Abbreviated bumpers reduce the overhangs to virtually nil and the big tyres latched on to the rock face as they climbed straight up. The extra articulation would see the axles and wheels crossed up at all angles as they rumbled over the rocks while the chassis and body remained fairly level, the ride over the rough terrain largely bounce free. We hardly challenged the off-road ability this time, only managing to spray a bit of sand around on the beach, but from the shots you can see it has serious articulation and ground clearance, and an ability to run in deep ruts.
But how does it go on road? Oddly enough, it manages to maintain its everyday usability. The turning circle is still okay, larger than stock but not unmanageable. The steering itself isn’t heavy, and the ride isn’t harsh either. It still moves about on its live axles, but there’s no bone-jarring stiffness. It does cry out for a reversing camera; you can’t see anything behind with the oversized spare attached. Clambering on board can be a challenge. You have to kick your leg up and then haul yourself in using the steering wheel or the grab handle.
Once in though you get a commanding view. The offspring needed to be lifted in and out, and when dropping them at school, one kid could be overheard saying ‘look Mum, a real monster truck!’. It has that kind of appeal to some, while others will look at you as if to say ‘planet killer’. As far as the handling goes, you need to take an ‘all things considered’ approach.
It’s riding high, on big rubber designed to cut through mud, and it still has live axles front and rear. As speeds rise, it can squirm around but it still rides reasonably well over the bumps. The rubber itself is pretty quiet with just a hint of hum at 100km/h. There’s still a decent amount of grip on offer, but not a whole heap of road feel.
The front responds well to steering inputs, but it does feel like the front goes first, then the rear follows. And it’s not unusual to make the odd steering adjustment midcorner for bends taken at a decent clip. As to straight line grunt, the V6’s 209kW and 347Nm are dulled by the larger tyres effectively increasing the gearing, it taking 11.1 seconds to crack 100km/h, and 8.5sec on the overtake.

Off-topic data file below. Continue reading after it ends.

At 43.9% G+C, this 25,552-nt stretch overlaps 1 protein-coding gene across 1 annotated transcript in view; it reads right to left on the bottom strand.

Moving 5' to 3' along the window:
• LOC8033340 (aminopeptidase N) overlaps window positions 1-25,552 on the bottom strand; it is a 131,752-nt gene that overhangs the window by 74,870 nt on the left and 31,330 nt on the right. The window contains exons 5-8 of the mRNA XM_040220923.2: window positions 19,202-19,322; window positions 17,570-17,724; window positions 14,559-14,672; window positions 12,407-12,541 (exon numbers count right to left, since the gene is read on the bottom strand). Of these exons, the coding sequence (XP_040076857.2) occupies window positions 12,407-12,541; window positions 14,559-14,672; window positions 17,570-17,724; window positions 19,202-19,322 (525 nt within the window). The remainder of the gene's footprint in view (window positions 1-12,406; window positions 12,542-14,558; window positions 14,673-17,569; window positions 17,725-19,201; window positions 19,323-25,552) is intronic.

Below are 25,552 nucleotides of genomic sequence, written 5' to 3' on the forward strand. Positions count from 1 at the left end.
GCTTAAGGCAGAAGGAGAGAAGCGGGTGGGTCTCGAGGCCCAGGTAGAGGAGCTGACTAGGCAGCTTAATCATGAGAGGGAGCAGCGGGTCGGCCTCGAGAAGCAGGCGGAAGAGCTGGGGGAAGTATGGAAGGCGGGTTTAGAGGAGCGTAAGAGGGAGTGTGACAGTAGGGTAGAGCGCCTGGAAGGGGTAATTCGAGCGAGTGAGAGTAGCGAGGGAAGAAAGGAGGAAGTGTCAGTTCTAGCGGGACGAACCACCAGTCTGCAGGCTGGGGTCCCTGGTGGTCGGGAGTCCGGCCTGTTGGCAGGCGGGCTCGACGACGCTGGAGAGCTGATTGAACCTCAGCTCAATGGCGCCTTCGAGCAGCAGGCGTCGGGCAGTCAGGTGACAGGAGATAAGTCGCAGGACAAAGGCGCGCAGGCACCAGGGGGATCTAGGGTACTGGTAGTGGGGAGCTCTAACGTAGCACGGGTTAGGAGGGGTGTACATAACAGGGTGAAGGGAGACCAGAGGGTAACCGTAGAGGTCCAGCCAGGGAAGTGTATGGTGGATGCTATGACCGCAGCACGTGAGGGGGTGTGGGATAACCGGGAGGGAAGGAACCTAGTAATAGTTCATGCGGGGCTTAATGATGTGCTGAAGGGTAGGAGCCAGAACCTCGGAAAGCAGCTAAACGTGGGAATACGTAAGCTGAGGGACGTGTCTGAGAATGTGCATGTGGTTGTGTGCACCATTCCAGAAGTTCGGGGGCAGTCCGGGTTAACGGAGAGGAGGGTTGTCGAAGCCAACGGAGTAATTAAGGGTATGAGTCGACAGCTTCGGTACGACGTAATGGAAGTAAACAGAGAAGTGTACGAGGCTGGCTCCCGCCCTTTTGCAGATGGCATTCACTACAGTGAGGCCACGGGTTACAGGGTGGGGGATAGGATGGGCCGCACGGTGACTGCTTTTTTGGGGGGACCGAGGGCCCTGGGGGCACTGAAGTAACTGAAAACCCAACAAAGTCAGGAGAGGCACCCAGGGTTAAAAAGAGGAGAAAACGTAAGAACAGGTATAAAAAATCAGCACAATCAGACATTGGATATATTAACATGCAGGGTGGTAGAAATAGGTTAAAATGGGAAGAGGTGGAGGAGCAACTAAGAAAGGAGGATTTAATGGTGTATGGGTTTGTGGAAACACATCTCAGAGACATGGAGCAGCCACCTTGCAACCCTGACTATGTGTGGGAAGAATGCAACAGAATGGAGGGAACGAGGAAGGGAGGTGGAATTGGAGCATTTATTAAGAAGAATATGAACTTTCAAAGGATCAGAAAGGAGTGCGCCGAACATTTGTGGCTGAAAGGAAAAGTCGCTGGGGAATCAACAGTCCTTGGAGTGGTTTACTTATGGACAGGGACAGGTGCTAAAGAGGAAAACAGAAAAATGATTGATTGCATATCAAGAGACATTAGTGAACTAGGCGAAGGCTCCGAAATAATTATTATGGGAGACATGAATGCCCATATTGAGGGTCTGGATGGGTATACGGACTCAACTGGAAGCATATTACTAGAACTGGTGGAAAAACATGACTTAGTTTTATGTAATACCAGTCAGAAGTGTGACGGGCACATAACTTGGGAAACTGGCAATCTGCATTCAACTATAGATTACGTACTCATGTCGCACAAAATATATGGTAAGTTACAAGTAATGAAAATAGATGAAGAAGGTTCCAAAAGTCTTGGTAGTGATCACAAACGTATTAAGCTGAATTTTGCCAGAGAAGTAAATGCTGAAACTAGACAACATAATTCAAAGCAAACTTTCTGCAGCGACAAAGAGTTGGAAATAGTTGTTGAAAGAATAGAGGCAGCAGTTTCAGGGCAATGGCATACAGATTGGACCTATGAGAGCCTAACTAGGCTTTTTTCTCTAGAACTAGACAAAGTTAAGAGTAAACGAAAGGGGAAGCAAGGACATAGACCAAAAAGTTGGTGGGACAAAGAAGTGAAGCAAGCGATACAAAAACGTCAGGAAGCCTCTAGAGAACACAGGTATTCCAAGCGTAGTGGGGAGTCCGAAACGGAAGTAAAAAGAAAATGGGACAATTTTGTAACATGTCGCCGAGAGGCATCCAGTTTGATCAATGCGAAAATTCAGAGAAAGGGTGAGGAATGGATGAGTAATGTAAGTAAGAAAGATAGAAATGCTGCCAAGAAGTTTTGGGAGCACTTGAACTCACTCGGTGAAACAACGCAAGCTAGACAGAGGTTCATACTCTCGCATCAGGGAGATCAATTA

The emergency stop produced a 46m effort, not great but then big tyres work the ABS hard. And it’s stable under brakes, just an initial dive when you first hit the pedal, but it rights itself quickly. Fuel use is up there, with an average in the high teens, and into the 20s at a few stages. There’s no problem with speedo accuracy here, reading 97 at an indicated 100. Part of the AEV kit is the means to recal the speedo and therefore the ESP, to work as intended with the bigger tyres.
All up the $70,990 Rubicon was wearing more than $33,000 worth of kit. And that’s just the cost of the parts on the shelf; fitting is extra. You’re encouraged to give it a go yourself as the Mopar bits are designed to bolt straight on up to the existing holes and brackets. Certainly the bumpers and bash plates you could do yourself, although the liftkit is best installed by someone with a bit more knowhow, and a hoist.
The lift kit lists for $4800, and the manual suggests around 10 hours to fit. There’s a modification required to the exhaust, an extra U-shaped bend has to be added to clear the front driveshaft. The five AEV Borah wheels are $3800 and another $3600 to shoe them in BF Goodrich pluggers.
The rest of the bits are out of the Mopar catalogue, apart from the lights which are items that are already certified for use in NZ. The seven-inch LED headlights look the part and while the 50-inch light bar running across the top illuminates the night, it creates a real rush of wind noise at 100km/h, and is worse when there’s a crosswind.
Other big ticket items include the Mopar Rubicon bonnet ($2974), front bumper ($3563), the Warn winch and mount are $4000, the flare kit is $1050 and the rear bumper is $2485. And such heavy wheels require a new spare wheel carrier on the rear ($2047) while other bits include various plates, guards and brackets.
It’s genuinely over the top but you can pick and choose the bits you want, and if you do go the whole hog, know the monster Wrangler is still streetable, but a whole lot more capable.